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Poem of the Month
 

Ross Gay is the author of two previous poetry collections, Against Which and Bringing the Shovel Down. His poems have appeared in American Poetry Review, Orion, the Sun, and elsewhere. He is an associate professor of poetry at Indiana University and teaches in Drew University’s low-residency MFA program in poetry. He also serves on the board of the Bloomington Community Orchard.

January 2015

From Catalog of Unabashed Gratitude

by Ross Gay

 

patience

Call it sloth; call it sleaze;
call it bummery if you please;
I’ll call it patience;
I’ll call it joy, this,
my supine congress
with the newly yawning grass
and beetles chittering
in their offices
beneath me, as I
nearly drifting to dream
admire this so-called weed which,
if I guarded with teeth bared
my garden of all alien breeds,
if I was all knife and axe
and made a life of hacking
would not have burst gorgeous forth and beckoning
these sort of phallic spires
ringleted by these sort of vaginal blooms
which the new bees, being bees, heed;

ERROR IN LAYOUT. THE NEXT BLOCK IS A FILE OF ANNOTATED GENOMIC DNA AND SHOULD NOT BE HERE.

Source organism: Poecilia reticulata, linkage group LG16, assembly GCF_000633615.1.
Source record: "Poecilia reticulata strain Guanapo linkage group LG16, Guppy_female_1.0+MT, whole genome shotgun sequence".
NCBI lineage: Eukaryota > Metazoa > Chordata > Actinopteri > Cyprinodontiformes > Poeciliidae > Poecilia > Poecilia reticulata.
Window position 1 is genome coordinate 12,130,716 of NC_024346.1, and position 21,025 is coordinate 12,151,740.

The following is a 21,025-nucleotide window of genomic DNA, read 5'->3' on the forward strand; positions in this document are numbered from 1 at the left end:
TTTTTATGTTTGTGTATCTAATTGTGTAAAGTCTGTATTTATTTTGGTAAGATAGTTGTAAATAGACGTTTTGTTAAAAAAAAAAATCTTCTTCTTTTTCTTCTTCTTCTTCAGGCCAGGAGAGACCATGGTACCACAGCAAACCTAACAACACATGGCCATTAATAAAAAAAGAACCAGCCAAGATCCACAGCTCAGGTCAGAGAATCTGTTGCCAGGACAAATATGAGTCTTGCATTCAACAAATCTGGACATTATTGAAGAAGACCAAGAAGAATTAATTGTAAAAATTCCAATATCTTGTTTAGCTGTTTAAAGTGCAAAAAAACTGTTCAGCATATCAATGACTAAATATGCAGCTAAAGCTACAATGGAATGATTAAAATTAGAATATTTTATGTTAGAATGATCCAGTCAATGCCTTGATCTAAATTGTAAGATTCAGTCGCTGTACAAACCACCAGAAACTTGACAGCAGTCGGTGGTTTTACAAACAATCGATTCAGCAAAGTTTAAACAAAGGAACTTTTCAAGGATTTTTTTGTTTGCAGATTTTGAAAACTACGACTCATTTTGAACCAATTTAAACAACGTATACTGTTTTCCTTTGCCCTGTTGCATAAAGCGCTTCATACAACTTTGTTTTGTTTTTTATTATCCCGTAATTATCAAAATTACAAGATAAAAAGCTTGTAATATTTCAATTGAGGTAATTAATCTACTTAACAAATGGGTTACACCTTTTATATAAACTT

and yes, it is spring, if you can’t tell
from the words my mind makes
of the world, and everything
makes me mildly or more
hungry—the worm turning
in the leaf mold; the pear blooms
howling forth their pungence
like a choir of wet-dreamed boys
hiking up their skirts; even
the neighbor cat’s shimmy
through the grin in the fence,
and the way this bee
before me after whispering
in my ear dips her head
into those dainty lips
not exactly like one entering a chapel
and friends
as if that wasn’t enough
blooms forth with her forehead dusted pink
like she has been licked
and so blessed
by the kind of God
to whom this poem is prayer.

 

 

Copyright © 2015 by Ross Gay. All rights reserved.

 

 

 

 

 

 

 

 

 

 

© 2015 University of Pittsburgh Press. All rights reserved.